Photographer: Susana Gonzalez/Bloomberg

West Coast Refiners to Gain as Mexico Reopens Pacific Oil Port

  • First shipmment of Mexican crude from Salina Cruz in progress
  • Pemex declared force majeure in June after refinery outage

U.S. West Coast refiners will breathe a sigh of relief this month as Mexico looks to restart crude exports from a hub on the Pacific coast following four months of disruptions from flooding to fire to an earthquake.

Petroleos Mexicanos lifted a force majeure on oil shipments from Salina Cruz in place since June, and the first load from the port’s crude export terminal is in progress, according to a company spokesman who asked not to be identified, citing internal policy.

The restriction came as a fire broke out at the hub’s refinery after heavy rains from Tropical Storm Calvin flooded the area in June. Just as operations were set to resume, an earthquake hit the country last month, further delaying the restart of the crude-processing facility. Without the port, crude from Mexico had to take a much longer route through the Panama Canal to reach the West Coast, increasing delivery time.

“We should see some Mexican exports move out of Salina Cruz now,” Robert Campbell, head of oil-products research at Energy Aspects Ltd. in New York, said by email. “It will be welcomed by U.S. West Coast refiners.”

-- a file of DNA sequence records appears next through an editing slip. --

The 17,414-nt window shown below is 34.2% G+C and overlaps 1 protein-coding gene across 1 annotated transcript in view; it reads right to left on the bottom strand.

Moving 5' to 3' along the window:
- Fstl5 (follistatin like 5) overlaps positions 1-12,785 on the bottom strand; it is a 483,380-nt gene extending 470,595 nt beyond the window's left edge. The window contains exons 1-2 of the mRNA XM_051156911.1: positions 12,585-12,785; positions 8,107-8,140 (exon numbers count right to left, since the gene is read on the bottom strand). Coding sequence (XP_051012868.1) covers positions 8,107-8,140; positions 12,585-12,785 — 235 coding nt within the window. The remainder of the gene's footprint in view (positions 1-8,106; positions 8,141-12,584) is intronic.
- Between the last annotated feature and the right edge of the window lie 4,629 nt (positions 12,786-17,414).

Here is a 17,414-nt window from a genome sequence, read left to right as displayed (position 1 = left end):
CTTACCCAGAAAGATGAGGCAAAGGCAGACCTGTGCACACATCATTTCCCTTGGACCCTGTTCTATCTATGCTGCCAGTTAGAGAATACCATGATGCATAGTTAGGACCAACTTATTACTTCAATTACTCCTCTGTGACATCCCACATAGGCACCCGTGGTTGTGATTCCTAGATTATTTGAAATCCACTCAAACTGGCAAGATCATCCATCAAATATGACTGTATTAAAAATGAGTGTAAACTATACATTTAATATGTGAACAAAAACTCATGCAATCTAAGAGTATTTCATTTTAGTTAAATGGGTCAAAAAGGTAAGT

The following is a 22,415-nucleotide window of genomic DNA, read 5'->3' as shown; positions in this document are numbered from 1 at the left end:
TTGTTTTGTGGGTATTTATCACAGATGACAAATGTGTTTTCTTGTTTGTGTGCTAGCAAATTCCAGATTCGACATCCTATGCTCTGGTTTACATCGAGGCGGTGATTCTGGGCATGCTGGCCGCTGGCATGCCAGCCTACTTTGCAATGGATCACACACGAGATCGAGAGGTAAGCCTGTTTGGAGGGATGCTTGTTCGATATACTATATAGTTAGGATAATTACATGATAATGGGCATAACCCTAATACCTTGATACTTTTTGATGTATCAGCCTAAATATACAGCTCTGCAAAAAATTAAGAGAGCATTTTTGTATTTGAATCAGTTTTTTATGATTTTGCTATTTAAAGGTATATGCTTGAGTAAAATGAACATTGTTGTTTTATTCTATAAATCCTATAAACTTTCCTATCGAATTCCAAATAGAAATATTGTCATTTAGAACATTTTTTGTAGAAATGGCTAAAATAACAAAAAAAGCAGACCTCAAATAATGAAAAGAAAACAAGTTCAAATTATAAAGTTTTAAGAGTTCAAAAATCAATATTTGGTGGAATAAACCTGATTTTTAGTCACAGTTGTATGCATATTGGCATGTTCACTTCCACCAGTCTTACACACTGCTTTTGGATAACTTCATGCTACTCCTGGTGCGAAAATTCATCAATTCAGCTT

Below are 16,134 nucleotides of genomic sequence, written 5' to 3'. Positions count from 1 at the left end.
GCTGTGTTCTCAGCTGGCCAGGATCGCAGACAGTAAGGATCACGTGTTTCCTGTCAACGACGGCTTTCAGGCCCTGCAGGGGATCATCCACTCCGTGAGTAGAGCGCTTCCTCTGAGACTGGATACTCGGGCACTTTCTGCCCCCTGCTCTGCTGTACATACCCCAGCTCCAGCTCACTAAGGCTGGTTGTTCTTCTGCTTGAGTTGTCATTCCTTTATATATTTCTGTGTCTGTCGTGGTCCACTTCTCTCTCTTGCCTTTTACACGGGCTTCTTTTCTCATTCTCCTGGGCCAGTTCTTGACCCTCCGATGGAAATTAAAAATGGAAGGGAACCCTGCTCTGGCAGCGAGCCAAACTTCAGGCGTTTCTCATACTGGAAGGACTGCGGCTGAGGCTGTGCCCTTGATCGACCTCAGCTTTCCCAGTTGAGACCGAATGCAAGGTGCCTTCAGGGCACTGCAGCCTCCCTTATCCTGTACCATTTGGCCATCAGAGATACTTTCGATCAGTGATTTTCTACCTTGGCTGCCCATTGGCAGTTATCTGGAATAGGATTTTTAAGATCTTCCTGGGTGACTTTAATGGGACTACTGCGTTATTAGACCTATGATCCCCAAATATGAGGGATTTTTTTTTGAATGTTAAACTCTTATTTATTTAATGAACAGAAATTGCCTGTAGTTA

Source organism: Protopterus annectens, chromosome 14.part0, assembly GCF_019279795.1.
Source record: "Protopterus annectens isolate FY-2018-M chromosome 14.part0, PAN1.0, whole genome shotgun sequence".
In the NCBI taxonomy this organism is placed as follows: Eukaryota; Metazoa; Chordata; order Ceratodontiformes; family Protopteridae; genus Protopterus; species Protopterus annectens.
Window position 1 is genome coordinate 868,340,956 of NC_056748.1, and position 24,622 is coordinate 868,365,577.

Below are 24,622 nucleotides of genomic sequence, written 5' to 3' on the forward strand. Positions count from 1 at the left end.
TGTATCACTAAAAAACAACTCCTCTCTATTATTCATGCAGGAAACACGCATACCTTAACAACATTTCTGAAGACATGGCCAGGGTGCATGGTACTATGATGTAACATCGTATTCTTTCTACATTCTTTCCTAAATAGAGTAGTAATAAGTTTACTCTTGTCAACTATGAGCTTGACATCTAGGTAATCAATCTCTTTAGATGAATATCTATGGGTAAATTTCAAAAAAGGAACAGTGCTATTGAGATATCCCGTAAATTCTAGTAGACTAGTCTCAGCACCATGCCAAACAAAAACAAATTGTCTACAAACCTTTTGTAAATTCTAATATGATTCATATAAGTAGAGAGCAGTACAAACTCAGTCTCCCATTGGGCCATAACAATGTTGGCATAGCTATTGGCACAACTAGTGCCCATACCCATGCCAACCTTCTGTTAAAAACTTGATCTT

Mexican crude is now likely to compete more strongly with imports to the U.S. West Coast from the Arabian Gulf, such as Kuwait and Iraq, said Andy Lipow, president of Lipow Oil Associates in Houston. 

“You’ve improved the availability of Mexican crude into the West Coast market,” he said over the phone. The lifting of the force majeure allows for “additional quantities of Mexican crude to make their way to the West Coast in a more timely manner.”

Refining Operations

As for the hub’s refinery, operations aren’t expected to restart until mid-October, said Pemex chief executive Jose Antonio Gonzalez Anaya on Wednesday.

The 330,000-barrel-a-day Salina Cruz facility, Mexico’s largest, has been out of service intermittently following the fire and flooding in June and the earthquake last month. That means that more Mexican crude is available to U.S. refiners.

“The crude that Salina Cruz would have processed is now available to West Coast markets and that has a big impact,” Lipow said.

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